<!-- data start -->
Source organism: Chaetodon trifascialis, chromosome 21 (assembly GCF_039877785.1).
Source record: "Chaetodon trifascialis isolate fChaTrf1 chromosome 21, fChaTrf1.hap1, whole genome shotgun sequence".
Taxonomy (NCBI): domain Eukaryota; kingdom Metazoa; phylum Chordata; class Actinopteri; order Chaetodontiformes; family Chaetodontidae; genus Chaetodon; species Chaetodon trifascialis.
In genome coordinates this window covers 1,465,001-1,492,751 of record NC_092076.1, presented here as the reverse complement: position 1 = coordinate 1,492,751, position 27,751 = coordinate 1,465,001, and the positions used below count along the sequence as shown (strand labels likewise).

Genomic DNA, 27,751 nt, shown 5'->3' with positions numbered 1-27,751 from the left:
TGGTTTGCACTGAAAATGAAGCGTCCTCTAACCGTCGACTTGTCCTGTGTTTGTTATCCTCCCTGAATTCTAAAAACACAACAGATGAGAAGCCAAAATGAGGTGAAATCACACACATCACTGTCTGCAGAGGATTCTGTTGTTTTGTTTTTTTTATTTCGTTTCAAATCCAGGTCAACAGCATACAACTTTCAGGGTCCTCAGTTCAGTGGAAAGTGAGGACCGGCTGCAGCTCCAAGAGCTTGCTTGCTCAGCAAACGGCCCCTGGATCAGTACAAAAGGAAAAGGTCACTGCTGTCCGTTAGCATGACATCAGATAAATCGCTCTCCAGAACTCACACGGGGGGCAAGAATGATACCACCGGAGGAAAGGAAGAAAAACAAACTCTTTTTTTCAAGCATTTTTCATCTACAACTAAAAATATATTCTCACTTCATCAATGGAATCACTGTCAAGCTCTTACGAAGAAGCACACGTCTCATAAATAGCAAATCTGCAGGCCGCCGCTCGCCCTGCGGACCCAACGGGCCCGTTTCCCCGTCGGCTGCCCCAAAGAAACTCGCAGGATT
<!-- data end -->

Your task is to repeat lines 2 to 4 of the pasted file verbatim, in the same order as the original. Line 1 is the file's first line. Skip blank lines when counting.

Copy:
Source record: "Chaetodon trifascialis isolate fChaTrf1 chromosome 21, fChaTrf1.hap1, whole genome shotgun sequence".
Taxonomy (NCBI): domain Eukaryota; kingdom Metazoa; phylum Chordata; class Actinopteri; order Chaetodontiformes; family Chaetodontidae; genus Chaetodon; species Chaetodon trifascialis.
In genome coordinates this window covers 1,465,001-1,492,751 of record NC_092076.1, presented here as the reverse complement: position 1 = coordinate 1,492,751, position 27,751 = coordinate 1,465,001, and the positions used below count along the sequence as shown (strand labels likewise).